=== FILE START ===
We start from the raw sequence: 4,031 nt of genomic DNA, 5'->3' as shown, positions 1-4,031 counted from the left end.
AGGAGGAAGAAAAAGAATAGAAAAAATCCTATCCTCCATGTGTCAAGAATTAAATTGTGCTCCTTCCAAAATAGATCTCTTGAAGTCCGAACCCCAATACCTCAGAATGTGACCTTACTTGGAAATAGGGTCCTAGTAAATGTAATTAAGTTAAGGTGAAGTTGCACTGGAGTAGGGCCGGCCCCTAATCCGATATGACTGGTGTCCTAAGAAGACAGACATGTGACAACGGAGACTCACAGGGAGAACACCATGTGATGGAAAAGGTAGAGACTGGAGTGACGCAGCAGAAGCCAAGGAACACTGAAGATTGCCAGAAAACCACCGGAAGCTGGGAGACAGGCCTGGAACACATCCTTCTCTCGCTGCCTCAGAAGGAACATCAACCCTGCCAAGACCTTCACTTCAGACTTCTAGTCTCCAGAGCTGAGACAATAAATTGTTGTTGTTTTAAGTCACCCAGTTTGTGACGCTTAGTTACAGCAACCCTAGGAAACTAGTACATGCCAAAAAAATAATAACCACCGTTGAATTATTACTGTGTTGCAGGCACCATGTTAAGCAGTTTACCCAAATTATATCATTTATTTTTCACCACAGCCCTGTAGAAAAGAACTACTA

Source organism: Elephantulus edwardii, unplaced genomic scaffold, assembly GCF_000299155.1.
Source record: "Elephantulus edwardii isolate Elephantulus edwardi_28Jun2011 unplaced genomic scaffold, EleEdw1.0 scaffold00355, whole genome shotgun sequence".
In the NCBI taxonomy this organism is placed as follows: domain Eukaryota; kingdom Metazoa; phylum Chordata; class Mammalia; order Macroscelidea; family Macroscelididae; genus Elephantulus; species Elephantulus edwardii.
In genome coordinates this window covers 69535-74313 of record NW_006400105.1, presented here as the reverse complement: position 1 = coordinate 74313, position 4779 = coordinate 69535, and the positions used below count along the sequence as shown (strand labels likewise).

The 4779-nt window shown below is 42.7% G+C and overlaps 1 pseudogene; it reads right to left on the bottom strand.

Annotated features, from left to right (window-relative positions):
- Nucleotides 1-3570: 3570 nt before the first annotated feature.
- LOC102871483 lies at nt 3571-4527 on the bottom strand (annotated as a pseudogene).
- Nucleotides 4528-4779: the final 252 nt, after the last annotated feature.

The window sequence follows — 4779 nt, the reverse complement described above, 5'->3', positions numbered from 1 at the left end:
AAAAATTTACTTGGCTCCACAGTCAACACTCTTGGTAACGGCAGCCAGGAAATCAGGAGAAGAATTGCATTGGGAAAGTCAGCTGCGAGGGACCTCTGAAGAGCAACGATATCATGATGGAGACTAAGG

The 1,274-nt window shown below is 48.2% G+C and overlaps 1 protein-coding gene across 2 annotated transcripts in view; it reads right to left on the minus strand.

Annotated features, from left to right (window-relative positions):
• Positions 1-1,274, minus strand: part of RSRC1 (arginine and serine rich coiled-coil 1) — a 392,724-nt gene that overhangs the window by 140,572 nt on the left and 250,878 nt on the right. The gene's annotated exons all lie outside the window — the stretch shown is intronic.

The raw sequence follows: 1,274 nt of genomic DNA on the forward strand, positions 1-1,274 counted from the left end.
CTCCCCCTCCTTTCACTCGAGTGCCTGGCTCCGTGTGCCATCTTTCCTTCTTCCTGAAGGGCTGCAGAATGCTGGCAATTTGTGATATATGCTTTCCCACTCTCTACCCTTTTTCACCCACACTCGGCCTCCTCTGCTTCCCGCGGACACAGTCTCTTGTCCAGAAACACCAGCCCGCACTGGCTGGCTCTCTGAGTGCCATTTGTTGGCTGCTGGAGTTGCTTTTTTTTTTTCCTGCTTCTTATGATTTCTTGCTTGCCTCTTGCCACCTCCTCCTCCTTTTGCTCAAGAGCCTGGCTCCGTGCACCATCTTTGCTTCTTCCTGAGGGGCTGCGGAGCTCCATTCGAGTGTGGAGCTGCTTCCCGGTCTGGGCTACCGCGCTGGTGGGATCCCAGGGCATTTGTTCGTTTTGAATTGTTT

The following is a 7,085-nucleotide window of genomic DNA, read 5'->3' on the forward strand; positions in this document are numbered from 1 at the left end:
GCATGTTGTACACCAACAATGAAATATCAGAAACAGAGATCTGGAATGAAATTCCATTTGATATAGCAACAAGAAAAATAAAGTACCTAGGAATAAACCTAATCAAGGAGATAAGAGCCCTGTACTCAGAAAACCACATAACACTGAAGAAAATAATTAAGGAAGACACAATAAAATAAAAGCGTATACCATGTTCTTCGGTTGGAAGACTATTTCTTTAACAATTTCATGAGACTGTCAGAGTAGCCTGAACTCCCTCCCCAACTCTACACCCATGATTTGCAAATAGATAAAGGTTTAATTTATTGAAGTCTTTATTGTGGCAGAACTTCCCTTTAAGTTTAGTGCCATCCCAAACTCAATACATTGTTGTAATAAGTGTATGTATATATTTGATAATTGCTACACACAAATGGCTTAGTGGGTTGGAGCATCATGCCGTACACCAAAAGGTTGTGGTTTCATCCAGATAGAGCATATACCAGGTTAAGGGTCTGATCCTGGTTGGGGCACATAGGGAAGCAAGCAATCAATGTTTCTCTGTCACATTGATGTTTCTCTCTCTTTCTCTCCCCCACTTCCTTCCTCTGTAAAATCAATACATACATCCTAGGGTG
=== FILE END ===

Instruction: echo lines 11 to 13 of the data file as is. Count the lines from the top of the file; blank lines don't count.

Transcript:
- Nucleotides 4528-4779: the final 252 nt, after the last annotated feature.

The window sequence follows — 4779 nt, the reverse complement described above, 5'->3', positions numbered from 1 at the left end:
AAAAATTTACTTGGCTCCACAGTCAACACTCTTGGTAACGGCAGCCAGGAAATCAGGAGAAGAATTGCATTGGGAAAGTCAGCTGCGAGGGACCTCTGAAGAGCAACGATATCATGATGGAGACTAAGG